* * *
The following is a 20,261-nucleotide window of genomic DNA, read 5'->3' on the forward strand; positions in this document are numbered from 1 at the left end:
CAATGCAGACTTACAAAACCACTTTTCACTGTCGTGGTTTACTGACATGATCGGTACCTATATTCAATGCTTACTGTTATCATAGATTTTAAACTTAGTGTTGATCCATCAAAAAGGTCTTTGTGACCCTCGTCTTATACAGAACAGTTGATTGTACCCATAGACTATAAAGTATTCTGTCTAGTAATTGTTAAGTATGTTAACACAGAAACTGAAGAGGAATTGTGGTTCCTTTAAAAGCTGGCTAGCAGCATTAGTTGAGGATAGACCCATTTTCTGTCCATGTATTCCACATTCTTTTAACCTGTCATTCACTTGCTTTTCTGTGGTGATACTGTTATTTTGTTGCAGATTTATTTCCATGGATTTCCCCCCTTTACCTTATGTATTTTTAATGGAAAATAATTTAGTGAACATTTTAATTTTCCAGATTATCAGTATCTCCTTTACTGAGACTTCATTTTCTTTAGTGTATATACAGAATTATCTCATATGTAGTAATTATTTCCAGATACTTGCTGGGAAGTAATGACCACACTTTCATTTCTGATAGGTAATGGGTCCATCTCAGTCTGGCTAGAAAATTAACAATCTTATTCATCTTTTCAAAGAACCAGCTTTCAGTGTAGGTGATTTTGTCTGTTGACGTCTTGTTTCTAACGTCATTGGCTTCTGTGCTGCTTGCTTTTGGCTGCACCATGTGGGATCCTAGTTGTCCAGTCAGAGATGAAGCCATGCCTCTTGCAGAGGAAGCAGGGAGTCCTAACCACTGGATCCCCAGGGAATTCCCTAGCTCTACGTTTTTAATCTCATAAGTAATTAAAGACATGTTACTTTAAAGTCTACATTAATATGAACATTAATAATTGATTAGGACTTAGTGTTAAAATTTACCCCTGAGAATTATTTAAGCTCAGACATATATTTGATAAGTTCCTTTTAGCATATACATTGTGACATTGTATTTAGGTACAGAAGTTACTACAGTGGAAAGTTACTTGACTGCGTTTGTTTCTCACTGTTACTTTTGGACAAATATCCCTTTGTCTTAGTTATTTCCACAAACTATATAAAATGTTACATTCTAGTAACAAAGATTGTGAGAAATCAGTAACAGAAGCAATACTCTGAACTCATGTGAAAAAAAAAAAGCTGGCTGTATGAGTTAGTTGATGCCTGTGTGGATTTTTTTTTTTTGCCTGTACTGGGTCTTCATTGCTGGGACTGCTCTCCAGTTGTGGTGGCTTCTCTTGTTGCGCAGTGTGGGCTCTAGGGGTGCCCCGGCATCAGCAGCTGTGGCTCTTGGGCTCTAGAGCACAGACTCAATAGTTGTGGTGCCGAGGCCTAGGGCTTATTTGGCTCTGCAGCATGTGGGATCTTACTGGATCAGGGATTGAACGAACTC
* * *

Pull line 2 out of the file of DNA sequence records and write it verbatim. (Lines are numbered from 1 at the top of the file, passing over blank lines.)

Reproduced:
CAATGCAGACTTACAAAACCACTTTTCACTGTCGTGGTTTACTGACATGATCGGTACCTATATTCAATGCTTACTGTTATCATAGATTTTAAACTTAGTGTTGATCCATCAAAAAGGTCTTTGTGACCCTCGTCTTATACAGAACAGTTGATTGTACCCATAGACTATAAAGTATTCTGTCTAGTAATTGTTAAGTATGTTAACACAGAAACTGAAGAGGAATTGTGGTTCCTTTAAAAGCTGGCTAGCAGCATTAGTTGAGGATAGACCCATTTTCTGTCCATGTATTCCACATTCTTTTAACCTGTCATTCACTTGCTTTTCTGTGGTGATACTGTTATTTTGTTGCAGATTTATTTCCATGGATTTCCCCCCTTTACCTTATGTATTTTTAATGGAAAATAATTTAGTGAACATTTTAATTTTCCAGATTATCAGTATCTCCTTTACTGAGACTTCATTTTCTTTAGTGTATATACAGAATTATCTCATATGTAGTAATTATTTCCAGATACTTGCTGGGAAGTAATGACCACACTTTCATTTCTGATAGGTAATGGGTCCATCTCAGTCTGGCTAGAAAATTAACAATCTTATTCATCTTTTCAAAGAACCAGCTTTCAGTGTAGGTGATTTTGTCTGTTGACGTCTTGTTTCTAACGTCATTGGCTTCTGTGCTGCTTGCTTTTGGCTGCACCATGTGGGATCCTAGTTGTCCAGTCAGAGATGAAGCCATGCCTCTTGCAGAGGAAGCAGGGAGTCCTAACCACTGGATCCCCAGGGAATTCCCTAGCTCTACGTTTTTAATCTCATAAGTAATTAAAGACATGTTACTTTAAAGTCTACATTAATATGAACATTAATAATTGATTAGGACTTAGTGTTAAAATTTACCCCTGAGAATTATTTAAGCTCAGACATATATTTGATAAGTTCCTTTTAGCATATACATTGTGACATTGTATTTAGGTACAGAAGTTACTACAGTGGAAAGTTACTTGACTGCGTTTGTTTCTCACTGTTACTTTTGGACAAATATCCCTTTGTCTTAGTTATTTCCACAAACTATATAAAATGTTACATTCTAGTAACAAAGATTGTGAGAAATCAGTAACAGAAGCAATACTCTGAACTCATGTGAAAAAAAAAAAGCTGGCTGTATGAGTTAGTTGATGCCTGTGTGGATTTTTTTTTTTTGCCTGTACTGGGTCTTCATTGCTGGGACTGCTCTCCAGTTGTGGTGGCTTCTCTTGTTGCGCAGTGTGGGCTCTAGGGGTGCCCCGGCATCAGCAGCTGTGGCTCTTGGGCTCTAGAGCACAGACTCAATAGTTGTGGTGCCGAGGCCTAGGGCTTATTTGGCTCTGCAGCATGTGGGATCTTACTGGATCAGGGATTGAACGAACTC